They were the first animals you connected with. Their enclosure was your safe haven. As you sit down under the usual tree, pull your knees up to your chest, you feel their absence more than ever.
One day earlier.
You see it in her eyes. They’re half open. It’s like she’s looking at you through a fog. “You can do this Jesse, I’m here. Hold on, please hold on.” You whisper in a strained calm voice. Not Jesse. Not Jesse. “Blankets. Her temperature is dropping. Run.” The veterinarian nods to you. Up, out the door to the tiny clinic, past familiar faces that turn with questions on their lips. Faster. Heads turning. People yelling. Sheep in your way.
Jesse needs a blanket. She needs it now. You get to the kitchen and bang around until you find what you’re searching for. One of your roomies is there; “what’s going on? Are you okay? What’s going on?!” You breathe heavily, but manage to words before you’re out the door again “Jesse, dying”.
“I’m here. The blankets” You stumble in the door. The vet shows you how and where to rub the caracal. You do as told. “Good. We need to take her temperature again.” A short nod is all you have the energy to respond. It’s hard running in 40 degrees celsius. You grab her neckskin and hold tight. With your other hand you pet her. Another of Harnas Wildlife Foundation’s volunteer’s joins you. She speaks soothingly with Jesse. It’s too late. There’s nothing to be done. The last hope is the big clinic in Gobabis, an hour away. The veterinarian and someone from the staff is taking her.
They ask you to get Bonnie as well. He’s (yes, they named him Bonnie). You hurry back to the Caracal enclosure. “Bonnie” you call. He doesn’t usually come to you, or anyone for that matter, but this time he does. You take a deep breath, and lift him. My god he’s heavy. He protests and scratches you, but it doesn’t matter. Jesse got worse in only a few hours. He might too.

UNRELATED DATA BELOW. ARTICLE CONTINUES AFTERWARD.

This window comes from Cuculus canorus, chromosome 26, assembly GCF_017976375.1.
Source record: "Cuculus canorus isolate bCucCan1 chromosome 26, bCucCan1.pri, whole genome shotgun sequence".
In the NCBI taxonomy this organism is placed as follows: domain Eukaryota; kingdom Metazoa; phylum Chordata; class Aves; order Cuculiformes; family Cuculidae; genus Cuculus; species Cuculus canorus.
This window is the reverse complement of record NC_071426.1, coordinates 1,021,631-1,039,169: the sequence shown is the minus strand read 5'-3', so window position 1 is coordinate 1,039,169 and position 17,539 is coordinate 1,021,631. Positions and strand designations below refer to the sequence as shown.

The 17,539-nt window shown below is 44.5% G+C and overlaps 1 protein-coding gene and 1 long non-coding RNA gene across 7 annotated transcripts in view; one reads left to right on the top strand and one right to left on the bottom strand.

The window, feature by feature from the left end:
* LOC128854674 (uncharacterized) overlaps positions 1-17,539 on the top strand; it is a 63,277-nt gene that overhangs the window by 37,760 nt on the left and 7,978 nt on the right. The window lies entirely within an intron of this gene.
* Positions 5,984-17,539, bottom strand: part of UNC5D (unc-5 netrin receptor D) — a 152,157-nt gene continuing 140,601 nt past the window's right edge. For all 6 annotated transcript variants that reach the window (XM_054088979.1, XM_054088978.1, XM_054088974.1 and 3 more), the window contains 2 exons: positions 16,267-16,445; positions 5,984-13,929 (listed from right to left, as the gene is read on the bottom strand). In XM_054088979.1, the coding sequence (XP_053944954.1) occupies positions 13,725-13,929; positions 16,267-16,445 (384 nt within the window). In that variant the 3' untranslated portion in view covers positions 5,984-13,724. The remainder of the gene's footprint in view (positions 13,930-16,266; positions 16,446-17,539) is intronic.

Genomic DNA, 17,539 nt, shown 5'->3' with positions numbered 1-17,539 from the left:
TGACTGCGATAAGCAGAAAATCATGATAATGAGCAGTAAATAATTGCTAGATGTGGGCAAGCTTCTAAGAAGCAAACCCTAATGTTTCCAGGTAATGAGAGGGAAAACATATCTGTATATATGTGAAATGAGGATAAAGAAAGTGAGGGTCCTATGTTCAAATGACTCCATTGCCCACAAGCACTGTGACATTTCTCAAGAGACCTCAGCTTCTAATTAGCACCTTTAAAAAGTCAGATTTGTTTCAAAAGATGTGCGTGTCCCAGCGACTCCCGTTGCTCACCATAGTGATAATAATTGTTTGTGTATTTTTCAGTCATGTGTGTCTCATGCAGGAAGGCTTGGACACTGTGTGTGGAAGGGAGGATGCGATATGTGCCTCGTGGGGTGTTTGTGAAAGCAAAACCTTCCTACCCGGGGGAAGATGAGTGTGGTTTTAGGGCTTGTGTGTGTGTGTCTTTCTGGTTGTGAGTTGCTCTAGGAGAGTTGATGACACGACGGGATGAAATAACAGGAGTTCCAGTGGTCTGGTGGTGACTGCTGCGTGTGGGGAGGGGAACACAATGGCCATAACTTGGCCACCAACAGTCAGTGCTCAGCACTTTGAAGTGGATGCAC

They drive away. You stand at the gate, hugging yourself, watching the car until you can’t see it anymore. It will be a shitty night.
Two days after sitting alone in their enclosure: You’re alone again. This time on the animal graveyard. You have a shovel in your hand. A lump in your troat.
You only knew them for five weeks. It’s amazing how quickly one becomes attatched. You start digging. It’s hard work. However, there’s something special about doing it yourself. No machines. It takes time. The sun is burning your neck. Three others join you.
Silently you finish it. Afterwards you head out and collect stones and wood. You find paint and make a cross. The funeral will be held the day after.
Most of the volunteers have gathered at the grave when you arrive. You sigh, this is not Europe, someone actually have to bring a shovel. You turn and walk go get two. When you return, the caracal is brought as well. It’s put in the grave and the coordinator with us says a few words. Then he looks up and asks if anyone else have something to say. No one says anything. The coordinator shrugs and someone closes up the grave. Everyone puts stones on it. Then people leave.
You stay until most of the others have left. A slight smile plays on your lips, my god, the time when Jesse almost ate your toes. You sigh and take one last look at the grave.
I’m gonna miss you, Jesse.
P.S. Bonnie is alive, although he is still sick.
P.P.S. I’m going into the bush from Monday until Friday, to experience “the real untouched Africa” – so no updates for a while. I’ll write when I’m back though, and tell you everything 🙂